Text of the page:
The party occupying the White House almost always loses seats in midterms. One theory political scientists give to explain this tendency is called “surge and decline.” It notes that most presidents have coattails when they are elected, carrying the party’s candidates into Congress. But in other years those legislators have to run without the presidential surge, and many lose.
But the extent of a party’s losses can vary. A different theory of voting behavior, which considers midterm elections to be a referendum on the president, helps explain why. Evidence suggests that when voters support the president — especially his handling of the economy — his party loses fewer seats than when they’re unhappy. Some scholars have also noted that midterm turnout is highest among people who want to punish the president, which helps to account for his party’s ill fortunes.
Of course, not all midterms are created equal. Some occur in the aftermath of scandal. The 1974 elections, held just months after Richard Nixon resigned over Watergate, were a windfall for the Democrats, who gained 48 House and 4 Senate seats.
Other times, the economy influences the outcome. Recessions exacerbated Republican losses in both 1958 and 1982.
This is the drift of Professor Greenberg’s non-thesis. Drivers of mid-term elections are the ‘surge and decline’ phenomenon, or voter unhappiness, or the economy, or war, or scandal, or something else, or none of these.
This is too bad, because while making such a muddled and hedged analysis, Greenberg completely misses the most important trend in House elections. In the spirit of Edward Tufte, why don’t we just take the radical step of simply looking at the actual data. As Tufte explains, a solid presentation of relevant data speaks volumes and adds clarity to any analysis. In his book 'Visual Explanations', Tufte disscects the bureaucratic failures leading to the disasterous 1986 launch of the space shuttle Challenger and writes:
'When assessing evidence, it is helpful to see a full data matrix, all observations for all variables, those private numbers from which the public displays are constructed. No telling what will turn up.'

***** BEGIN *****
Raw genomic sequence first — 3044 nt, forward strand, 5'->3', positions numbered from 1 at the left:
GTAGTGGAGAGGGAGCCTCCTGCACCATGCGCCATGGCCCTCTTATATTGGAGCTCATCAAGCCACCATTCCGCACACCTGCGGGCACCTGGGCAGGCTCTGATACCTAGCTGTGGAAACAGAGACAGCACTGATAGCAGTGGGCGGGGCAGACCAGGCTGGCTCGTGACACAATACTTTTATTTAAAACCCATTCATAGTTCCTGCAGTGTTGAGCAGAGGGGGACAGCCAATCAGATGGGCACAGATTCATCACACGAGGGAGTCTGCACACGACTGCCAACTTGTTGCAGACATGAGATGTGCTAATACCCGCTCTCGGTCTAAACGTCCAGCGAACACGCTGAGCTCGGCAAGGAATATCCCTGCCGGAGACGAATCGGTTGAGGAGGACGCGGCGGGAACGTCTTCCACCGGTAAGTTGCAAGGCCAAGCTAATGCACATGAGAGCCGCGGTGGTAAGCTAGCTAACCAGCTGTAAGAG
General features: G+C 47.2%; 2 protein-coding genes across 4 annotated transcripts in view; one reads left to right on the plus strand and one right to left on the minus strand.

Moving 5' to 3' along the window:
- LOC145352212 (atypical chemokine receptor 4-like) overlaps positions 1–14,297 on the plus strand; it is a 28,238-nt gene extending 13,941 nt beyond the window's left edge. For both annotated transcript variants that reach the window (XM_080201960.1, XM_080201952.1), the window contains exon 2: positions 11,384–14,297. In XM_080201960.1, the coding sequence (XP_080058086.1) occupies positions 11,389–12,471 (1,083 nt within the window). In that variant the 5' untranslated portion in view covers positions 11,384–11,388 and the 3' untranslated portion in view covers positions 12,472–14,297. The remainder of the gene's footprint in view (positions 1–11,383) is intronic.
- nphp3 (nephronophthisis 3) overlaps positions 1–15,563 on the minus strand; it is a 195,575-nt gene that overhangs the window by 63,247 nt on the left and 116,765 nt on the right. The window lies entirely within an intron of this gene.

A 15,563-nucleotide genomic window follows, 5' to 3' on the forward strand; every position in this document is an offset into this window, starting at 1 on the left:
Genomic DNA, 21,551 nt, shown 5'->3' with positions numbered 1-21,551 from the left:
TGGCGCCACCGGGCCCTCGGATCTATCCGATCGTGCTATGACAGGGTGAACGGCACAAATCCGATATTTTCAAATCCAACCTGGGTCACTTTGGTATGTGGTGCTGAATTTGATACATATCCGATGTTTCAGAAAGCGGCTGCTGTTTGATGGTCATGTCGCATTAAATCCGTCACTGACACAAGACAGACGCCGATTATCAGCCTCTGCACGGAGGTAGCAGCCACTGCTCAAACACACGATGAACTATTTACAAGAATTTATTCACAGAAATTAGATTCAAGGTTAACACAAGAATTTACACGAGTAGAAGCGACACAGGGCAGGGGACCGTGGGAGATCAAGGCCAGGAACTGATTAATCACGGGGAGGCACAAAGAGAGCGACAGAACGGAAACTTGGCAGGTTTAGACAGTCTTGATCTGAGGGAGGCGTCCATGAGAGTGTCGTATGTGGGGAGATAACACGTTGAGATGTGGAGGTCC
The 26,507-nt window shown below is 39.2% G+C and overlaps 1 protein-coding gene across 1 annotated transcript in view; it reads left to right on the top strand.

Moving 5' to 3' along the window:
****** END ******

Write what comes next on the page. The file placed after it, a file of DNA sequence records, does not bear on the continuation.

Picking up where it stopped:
With help from Wikipedia and only about 15 minutes of work, I have taken Tufte's advice and plotted some actual data. Let’s have a look and see what turns up.
Here is a time-series plot of all Congressional elections from 1942-2004 with the Y-axis plotting the net change in seats between the 2 political parties. Just looking at the chart tells you right away that something significant has happened during the last 20 years or so. Recent elections have resulted in far smaller changes in party alignment. Clearly this is the most significant trend in the data and one that merits serious research and commentary. One could enrich this elementary chart by also graphing the re-election rate of incumbents or other variables. Clearly ALL recent Congressional elections (not just mid-term elections) resulted in less change in party position than was the norm before 1986. Mid-term has nothing to do with this trend. The 1994 election is a notable outlier. Ironically, Professor Greenberg’s data-poor analysis does not even mention the 1994 election.
You can also tell by a quick inspection of the chart that only 1 out of the last 10 elections changed the party makeup of the House as much as will be required in 2006 to tip the House back to the Democrats (a change of 15 seats).
One lowly blogger could develop this time-series chart in a few minutes. What did the Professor and the New York Times provide as a graphical supplement for with their article? They provided this poor graphic, which Professor Tufte would accurately call ‘chart-junk’. I’m sure the Times and Professor Greenberg spent far more time making this pathetic chart than the 15 minutes I spent creating the time-series trend. Which chart informs more? Clearly the time-series does.